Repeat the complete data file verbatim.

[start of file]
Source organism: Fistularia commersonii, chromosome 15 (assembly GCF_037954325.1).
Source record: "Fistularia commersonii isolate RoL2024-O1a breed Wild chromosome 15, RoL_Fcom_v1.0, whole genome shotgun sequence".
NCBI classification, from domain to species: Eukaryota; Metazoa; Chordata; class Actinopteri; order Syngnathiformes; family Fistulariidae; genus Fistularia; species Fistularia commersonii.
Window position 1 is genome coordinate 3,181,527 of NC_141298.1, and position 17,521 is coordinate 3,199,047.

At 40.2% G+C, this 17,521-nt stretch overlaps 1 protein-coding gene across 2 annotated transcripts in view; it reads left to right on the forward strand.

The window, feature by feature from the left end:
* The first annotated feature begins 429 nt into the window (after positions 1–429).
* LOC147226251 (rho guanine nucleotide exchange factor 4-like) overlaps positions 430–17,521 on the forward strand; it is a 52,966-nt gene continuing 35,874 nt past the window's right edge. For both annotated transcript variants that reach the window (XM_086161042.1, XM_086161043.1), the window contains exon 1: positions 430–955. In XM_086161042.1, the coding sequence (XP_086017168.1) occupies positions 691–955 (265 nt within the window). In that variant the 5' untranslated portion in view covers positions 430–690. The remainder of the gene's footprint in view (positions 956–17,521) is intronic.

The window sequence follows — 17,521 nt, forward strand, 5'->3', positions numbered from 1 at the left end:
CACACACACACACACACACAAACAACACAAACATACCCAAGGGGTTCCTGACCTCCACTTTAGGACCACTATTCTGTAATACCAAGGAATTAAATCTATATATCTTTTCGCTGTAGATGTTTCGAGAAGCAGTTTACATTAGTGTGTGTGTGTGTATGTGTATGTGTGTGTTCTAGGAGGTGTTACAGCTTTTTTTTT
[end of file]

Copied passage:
Source organism: Fistularia commersonii, chromosome 15 (assembly GCF_037954325.1).
Source record: "Fistularia commersonii isolate RoL2024-O1a breed Wild chromosome 15, RoL_Fcom_v1.0, whole genome shotgun sequence".
NCBI classification, from domain to species: Eukaryota; Metazoa; Chordata; class Actinopteri; order Syngnathiformes; family Fistulariidae; genus Fistularia; species Fistularia commersonii.
Window position 1 is genome coordinate 3,181,527 of NC_141298.1, and position 17,521 is coordinate 3,199,047.

At 40.2% G+C, this 17,521-nt stretch overlaps 1 protein-coding gene across 2 annotated transcripts in view; it reads left to right on the forward strand.

The window, feature by feature from the left end:
* The first annotated feature begins 429 nt into the window (after positions 1–429).
* LOC147226251 (rho guanine nucleotide exchange factor 4-like) overlaps positions 430–17,521 on the forward strand; it is a 52,966-nt gene continuing 35,874 nt past the window's right edge. For both annotated transcript variants that reach the window (XM_086161042.1, XM_086161043.1), the window contains exon 1: positions 430–955. In XM_086161042.1, the coding sequence (XP_086017168.1) occupies positions 691–955 (265 nt within the window). In that variant the 5' untranslated portion in view covers positions 430–690. The remainder of the gene's footprint in view (positions 956–17,521) is intronic.

The window sequence follows — 17,521 nt, forward strand, 5'->3', positions numbered from 1 at the left end:
CACACACACACACACACACAAACAACACAAACATACCCAAGGGGTTCCTGACCTCCACTTTAGGACCACTATTCTGTAATACCAAGGAATTAAATCTATATATCTTTTCGCTGTAGATGTTTCGAGAAGCAGTTTACATTAGTGTGTGTGTGTGTATGTGTATGTGTGTGTTCTAGGAGGTGTTACAGCTTTTTTTTT